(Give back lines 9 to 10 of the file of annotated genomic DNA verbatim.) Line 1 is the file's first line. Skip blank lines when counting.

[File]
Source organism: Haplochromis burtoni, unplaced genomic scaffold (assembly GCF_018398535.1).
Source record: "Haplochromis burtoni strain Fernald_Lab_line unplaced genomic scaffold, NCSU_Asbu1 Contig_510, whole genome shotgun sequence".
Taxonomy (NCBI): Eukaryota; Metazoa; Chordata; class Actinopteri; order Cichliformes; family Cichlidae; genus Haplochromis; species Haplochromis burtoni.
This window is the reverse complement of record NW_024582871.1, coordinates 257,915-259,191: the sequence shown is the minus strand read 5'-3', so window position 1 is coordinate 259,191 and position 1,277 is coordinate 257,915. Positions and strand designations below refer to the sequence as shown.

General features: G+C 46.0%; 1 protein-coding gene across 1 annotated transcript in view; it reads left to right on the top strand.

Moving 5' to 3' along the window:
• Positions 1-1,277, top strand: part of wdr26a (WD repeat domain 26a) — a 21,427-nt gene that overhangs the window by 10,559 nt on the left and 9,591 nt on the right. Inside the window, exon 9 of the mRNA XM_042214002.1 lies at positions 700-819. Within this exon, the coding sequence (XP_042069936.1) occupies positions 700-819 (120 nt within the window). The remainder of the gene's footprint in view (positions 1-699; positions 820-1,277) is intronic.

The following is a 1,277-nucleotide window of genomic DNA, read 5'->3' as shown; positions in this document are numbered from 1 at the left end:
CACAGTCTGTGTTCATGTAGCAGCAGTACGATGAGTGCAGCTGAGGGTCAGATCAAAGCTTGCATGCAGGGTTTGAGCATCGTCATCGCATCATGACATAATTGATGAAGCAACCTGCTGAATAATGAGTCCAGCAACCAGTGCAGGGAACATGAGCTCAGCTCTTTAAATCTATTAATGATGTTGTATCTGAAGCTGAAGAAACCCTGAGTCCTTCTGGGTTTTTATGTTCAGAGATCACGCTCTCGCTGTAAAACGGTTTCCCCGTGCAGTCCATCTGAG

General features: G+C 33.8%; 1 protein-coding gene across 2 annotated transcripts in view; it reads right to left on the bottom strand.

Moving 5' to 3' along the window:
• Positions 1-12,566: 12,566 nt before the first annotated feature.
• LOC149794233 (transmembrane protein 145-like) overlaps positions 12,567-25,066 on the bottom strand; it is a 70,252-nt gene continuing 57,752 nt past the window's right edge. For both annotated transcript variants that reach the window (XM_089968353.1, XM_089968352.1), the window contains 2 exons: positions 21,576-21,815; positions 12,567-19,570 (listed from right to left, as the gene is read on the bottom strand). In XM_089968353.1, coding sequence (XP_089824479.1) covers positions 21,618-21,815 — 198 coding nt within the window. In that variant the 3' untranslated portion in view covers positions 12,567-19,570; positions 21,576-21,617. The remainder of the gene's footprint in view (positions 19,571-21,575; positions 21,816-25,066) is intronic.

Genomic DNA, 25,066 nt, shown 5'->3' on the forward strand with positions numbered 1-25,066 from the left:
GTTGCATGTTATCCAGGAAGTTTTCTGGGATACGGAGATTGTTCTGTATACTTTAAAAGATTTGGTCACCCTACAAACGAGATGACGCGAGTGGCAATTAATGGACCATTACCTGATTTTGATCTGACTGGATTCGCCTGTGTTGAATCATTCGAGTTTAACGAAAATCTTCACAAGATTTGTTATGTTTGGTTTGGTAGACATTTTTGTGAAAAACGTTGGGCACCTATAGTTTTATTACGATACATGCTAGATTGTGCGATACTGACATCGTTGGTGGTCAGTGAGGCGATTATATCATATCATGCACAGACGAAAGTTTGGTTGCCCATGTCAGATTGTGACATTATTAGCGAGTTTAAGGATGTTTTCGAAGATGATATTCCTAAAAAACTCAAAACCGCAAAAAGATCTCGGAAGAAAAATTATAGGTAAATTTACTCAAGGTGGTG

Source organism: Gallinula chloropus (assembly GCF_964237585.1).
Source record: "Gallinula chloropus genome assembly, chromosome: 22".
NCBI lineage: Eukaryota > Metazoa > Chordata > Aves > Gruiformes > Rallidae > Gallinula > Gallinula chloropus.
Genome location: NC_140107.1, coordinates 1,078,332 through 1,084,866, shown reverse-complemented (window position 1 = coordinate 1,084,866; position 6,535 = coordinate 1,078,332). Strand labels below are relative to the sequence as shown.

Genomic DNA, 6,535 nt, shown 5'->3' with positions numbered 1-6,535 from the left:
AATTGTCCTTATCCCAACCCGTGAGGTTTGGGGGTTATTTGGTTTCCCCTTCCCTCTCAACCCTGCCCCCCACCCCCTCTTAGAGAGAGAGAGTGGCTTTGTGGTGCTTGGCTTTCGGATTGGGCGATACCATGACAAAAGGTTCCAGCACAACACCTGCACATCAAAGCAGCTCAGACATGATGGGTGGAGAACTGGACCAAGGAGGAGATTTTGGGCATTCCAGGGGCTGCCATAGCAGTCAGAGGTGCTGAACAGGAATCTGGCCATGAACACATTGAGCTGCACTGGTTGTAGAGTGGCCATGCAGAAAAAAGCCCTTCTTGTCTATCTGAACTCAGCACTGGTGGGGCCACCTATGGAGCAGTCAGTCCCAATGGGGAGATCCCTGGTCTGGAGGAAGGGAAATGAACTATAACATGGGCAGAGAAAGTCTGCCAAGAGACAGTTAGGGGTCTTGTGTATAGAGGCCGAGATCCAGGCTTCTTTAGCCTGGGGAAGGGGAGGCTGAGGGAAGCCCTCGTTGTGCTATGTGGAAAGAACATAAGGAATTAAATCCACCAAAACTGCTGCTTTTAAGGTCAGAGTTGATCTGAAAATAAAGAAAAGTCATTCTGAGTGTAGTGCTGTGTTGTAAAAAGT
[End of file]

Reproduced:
CACAGTCTGTGTTCATGTAGCAGCAGTACGATGAGTGCAGCTGAGGGTCAGATCAAAGCTTGCATGCAGGGTTTGAGCATCGTCATCGCATCATGACATAATTGATGAAGCAACCTGCTGAATAATGAGTCCAGCAACCAGTGCAGGGAACATGAGCTCAGCTCTTTAAATCTATTAATGATGTTGTATCTGAAGCTGAAGAAACCCTGAGTCCTTCTGGGTTTTTATGTTCAGAGATCACGCTCTCGCTGTAAAACGGTTTCCCCGTGCAGTCCATCTGAG

General features: G+C 33.8%; 1 protein-coding gene across 2 annotated transcripts in view; it reads right to left on the bottom strand.